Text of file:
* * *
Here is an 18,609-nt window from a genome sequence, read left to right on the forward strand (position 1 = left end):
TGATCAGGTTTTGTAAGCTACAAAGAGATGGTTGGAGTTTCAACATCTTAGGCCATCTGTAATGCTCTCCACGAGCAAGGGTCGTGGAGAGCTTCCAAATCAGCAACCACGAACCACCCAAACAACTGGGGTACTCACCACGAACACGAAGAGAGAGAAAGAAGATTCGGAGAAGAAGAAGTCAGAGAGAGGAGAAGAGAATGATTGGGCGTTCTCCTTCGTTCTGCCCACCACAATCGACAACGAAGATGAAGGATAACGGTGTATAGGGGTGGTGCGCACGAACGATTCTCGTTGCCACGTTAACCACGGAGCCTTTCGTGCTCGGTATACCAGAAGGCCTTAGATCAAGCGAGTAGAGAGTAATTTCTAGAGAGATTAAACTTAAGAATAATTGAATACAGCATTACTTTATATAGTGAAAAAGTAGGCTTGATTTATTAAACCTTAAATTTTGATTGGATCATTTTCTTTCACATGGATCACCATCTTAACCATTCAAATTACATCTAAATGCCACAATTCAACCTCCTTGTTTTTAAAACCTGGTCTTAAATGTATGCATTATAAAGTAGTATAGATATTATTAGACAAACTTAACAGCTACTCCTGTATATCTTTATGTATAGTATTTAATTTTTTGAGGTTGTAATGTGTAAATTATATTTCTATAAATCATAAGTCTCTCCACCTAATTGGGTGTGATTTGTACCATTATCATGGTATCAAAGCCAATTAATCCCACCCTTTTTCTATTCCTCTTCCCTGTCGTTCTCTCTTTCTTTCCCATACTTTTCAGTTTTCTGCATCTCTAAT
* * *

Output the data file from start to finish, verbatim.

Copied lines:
Here is an 18,609-nt window from a genome sequence, read left to right on the forward strand (position 1 = left end):
TGATCAGGTTTTGTAAGCTACAAAGAGATGGTTGGAGTTTCAACATCTTAGGCCATCTGTAATGCTCTCCACGAGCAAGGGTCGTGGAGAGCTTCCAAATCAGCAACCACGAACCACCCAAACAACTGGGGTACTCACCACGAACACGAAGAGAGAGAAAGAAGATTCGGAGAAGAAGAAGTCAGAGAGAGGAGAAGAGAATGATTGGGCGTTCTCCTTCGTTCTGCCCACCACAATCGACAACGAAGATGAAGGATAACGGTGTATAGGGGTGGTGCGCACGAACGATTCTCGTTGCCACGTTAACCACGGAGCCTTTCGTGCTCGGTATACCAGAAGGCCTTAGATCAAGCGAGTAGAGAGTAATTTCTAGAGAGATTAAACTTAAGAATAATTGAATACAGCATTACTTTATATAGTGAAAAAGTAGGCTTGATTTATTAAACCTTAAATTTTGATTGGATCATTTTCTTTCACATGGATCACCATCTTAACCATTCAAATTACATCTAAATGCCACAATTCAACCTCCTTGTTTTTAAAACCTGGTCTTAAATGTATGCATTATAAAGTAGTATAGATATTATTAGACAAACTTAACAGCTACTCCTGTATATCTTTATGTATAGTATTTAATTTTTTGAGGTTGTAATGTGTAAATTATATTTCTATAAATCATAAGTCTCTCCACCTAATTGGGTGTGATTTGTACCATTATCATGGTATCAAAGCCAATTAATCCCACCCTTTTTCTATTCCTCTTCCCTGTCGTTCTCTCTTTCTTTCCCATACTTTTCAGTTTTCTGCATCTCTAAT